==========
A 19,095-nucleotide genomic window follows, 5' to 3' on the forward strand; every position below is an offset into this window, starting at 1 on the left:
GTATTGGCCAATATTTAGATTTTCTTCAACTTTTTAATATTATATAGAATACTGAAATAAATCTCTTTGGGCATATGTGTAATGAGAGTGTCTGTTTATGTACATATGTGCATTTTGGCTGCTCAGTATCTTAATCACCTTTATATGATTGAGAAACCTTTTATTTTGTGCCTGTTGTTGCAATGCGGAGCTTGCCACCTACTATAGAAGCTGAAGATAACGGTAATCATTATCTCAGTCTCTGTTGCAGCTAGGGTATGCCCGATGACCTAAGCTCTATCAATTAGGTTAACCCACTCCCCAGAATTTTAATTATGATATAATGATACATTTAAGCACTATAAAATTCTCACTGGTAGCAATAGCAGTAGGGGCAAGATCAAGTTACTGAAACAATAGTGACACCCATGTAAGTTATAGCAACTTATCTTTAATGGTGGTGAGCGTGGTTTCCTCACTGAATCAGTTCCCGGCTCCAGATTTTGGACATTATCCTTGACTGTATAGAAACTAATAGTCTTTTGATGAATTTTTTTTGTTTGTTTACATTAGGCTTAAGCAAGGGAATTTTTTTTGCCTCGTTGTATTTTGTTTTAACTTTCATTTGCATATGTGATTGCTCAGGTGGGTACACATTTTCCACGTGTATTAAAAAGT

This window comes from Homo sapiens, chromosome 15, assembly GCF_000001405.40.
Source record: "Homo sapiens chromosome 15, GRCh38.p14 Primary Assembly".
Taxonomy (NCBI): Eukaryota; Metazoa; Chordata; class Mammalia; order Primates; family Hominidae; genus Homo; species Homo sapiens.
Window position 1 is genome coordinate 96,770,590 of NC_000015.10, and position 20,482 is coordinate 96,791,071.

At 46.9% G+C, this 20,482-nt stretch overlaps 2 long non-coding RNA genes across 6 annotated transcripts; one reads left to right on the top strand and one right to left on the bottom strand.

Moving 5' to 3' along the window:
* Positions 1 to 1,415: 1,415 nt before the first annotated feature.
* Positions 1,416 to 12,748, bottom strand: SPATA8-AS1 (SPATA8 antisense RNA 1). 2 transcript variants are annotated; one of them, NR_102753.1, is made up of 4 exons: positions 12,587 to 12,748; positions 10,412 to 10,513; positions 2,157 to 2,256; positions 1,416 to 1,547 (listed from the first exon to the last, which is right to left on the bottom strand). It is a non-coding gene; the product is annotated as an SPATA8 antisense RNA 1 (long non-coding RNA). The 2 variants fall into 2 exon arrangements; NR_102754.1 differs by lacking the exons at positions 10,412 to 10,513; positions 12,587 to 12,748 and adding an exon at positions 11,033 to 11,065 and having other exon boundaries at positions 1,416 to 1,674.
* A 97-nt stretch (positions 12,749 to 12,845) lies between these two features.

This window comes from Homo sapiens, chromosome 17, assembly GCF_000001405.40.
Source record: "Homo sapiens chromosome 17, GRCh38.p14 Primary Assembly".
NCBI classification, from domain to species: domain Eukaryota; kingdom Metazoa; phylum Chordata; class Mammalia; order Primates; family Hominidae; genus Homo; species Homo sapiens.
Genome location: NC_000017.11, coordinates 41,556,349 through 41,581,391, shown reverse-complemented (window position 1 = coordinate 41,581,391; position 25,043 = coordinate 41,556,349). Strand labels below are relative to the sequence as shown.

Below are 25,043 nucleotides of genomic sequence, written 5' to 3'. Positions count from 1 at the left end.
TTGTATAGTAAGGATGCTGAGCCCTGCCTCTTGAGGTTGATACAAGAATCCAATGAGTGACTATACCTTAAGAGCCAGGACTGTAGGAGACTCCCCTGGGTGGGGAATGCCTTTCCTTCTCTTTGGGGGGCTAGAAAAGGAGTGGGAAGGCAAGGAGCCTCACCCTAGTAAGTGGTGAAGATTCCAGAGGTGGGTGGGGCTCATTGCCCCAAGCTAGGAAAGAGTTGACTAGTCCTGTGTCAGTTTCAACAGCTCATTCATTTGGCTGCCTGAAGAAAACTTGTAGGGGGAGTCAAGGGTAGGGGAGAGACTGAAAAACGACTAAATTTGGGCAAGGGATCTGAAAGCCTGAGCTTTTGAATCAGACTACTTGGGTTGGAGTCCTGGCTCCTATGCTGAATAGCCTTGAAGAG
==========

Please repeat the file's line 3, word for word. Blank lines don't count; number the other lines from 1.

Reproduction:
This window comes from Homo sapiens, chromosome 15, assembly GCF_000001405.40.